FFAR Awards $1 Million Grant to Create Open Source Technology for Gene Discovery in Plants

University of California, Davis researchers will study genes responsible for drought tolerance in rice

The research is being led by Principal Investigator (PI) Pamela Ronald, Ph.D., in the Department of Plant Pathology and the Genome Center at UC Davis. Photo credit: Deanne Fitzmaurice

The Foundation for Food and Agriculture Research (FFAR), a nonprofit established in the 2014 Farm Bill with bipartisan congressional support, awarded a $1 million Seeding Solutions grant to University of California, Davis (UC Davis) to study the genetics of rice plants. Together with researchers at the University of North Carolina and collaborators, the team will develop and implement a chemistry-driven gene discovery approach to identify genes that modulate root traits. The FFAR grant has been matched with funding from the UC Davis Innovation Institute for Food and Health, the Structural Genomics Consortium, AgBiome, and Promega for a total $2.3 million investment.

The project targets protein kinases, enzymes that control diverse biological process in plants, such as root architecture and drought response. Genes corresponding to kinases discovered in this project will be further characterized using a recently established comprehensive collection of mutants to assess their roles in root system architecture and drought tolerance.

“The Foundation for Food and Agriculture Research is encouraged by the collaborative nature of this research,” said Sally Rockey, Executive Director of the Foundation for Food and Agriculture Research. “This project is a prime example of how public-private partnerships can advance our understanding of plant genetics to develop crops resistant to drought and other climate extremes.”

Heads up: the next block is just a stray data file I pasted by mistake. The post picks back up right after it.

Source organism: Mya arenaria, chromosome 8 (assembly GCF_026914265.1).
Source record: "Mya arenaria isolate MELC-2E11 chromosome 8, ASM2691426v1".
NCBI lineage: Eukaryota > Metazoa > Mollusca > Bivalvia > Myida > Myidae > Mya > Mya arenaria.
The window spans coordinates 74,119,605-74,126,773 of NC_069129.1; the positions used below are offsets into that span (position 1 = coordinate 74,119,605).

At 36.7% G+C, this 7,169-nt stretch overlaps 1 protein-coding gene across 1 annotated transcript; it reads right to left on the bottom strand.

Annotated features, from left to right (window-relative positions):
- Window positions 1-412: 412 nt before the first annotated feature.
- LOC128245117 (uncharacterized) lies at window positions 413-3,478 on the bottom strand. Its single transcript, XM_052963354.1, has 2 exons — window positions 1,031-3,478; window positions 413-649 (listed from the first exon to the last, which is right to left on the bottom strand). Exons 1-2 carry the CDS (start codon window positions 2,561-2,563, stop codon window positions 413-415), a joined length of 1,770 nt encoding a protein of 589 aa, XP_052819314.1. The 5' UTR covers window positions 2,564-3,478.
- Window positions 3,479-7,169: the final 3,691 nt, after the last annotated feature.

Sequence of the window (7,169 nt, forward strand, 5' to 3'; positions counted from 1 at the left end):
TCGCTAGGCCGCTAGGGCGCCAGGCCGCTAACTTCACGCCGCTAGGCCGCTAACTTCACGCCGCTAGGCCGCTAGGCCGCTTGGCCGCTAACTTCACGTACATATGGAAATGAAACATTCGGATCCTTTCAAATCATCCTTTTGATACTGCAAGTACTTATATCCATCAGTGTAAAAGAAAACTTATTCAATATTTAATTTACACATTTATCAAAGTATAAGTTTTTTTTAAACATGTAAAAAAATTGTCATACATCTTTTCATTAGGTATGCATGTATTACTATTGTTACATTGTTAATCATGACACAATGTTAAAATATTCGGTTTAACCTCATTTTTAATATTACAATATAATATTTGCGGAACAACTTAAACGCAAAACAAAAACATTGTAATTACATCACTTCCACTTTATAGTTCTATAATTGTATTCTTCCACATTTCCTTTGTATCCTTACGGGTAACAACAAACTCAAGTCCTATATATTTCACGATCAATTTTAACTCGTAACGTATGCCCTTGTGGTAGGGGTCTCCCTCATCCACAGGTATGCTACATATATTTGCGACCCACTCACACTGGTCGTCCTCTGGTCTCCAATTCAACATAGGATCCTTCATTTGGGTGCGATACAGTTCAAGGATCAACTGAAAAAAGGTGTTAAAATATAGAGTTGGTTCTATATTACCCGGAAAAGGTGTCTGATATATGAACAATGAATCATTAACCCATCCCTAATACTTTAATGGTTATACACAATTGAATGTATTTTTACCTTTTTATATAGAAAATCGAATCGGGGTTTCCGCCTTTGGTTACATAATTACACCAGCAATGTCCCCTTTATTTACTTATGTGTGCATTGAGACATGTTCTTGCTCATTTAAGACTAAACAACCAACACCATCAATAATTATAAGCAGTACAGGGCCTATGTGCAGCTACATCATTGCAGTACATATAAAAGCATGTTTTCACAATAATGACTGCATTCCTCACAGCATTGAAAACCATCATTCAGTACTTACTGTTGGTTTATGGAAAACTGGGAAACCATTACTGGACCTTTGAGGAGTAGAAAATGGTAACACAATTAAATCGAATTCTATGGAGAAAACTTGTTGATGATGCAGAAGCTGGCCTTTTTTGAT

To accomplish their goals, the team will create and characterize a set of kinase inhibitors that collectively inhibit most of the kinases in rice. The starting point will be approximately 1,000 human kinase inhibitors carefully selected from a library of chemical compounds donated to the partnership from eight pharmaceutical companies. The set will be distributed without restriction to scientists studying other plants and traits, thus serving as a broadly useful platform. The team has agreed to operate under open access principles – specifically prohibiting filing for IP on any of the results and will communicate the results widely.

The research is being led by Principal Investigator (PI) Pamela Ronald, Ph.D., in the Department of Plant Pathology and the Genome Center at UC Davis.

“I am delighted to work with this talented and diverse team of researchers to advance rice genetics research. We are grateful for FFAR support that has allowed us to launch this project,” said Ronald.

“The pharmaceutical industry has poured resources into the study of human kinase inhibitors for drug discovery,” said David Drewry, Ph.D., co-PI and professor at University of North Carolina. “We are excited to leverage this investment and apply what we have learned to the important problem of water scarcity. An open science approach will allow us to build our understanding of genes that influence root growth more effectively and efficiently.”

Researchers on this project include:

  • David Drewry, Ph.D., co-PI, professor at the University of North Carolina
  • Aled Edwards, Ph.D., collaborator, professor at the University of Toronto and director of the Structural Genomics Consortium
  • Rafael Najmanovich, Ph.D., collaborator, professor at the University of Montreal

This project is supported by FFAR through its Seeding Solutions grant program, which calls for bold, innovative, and potentially transformative research proposals in the Foundation’s seven Challenge Areas. This grant supports the Overcoming Water Scarcity Challenge Area, which aims to increase the efficiency of water use in agriculture, reduce agricultural water pollution, and develop water reuse technologies.

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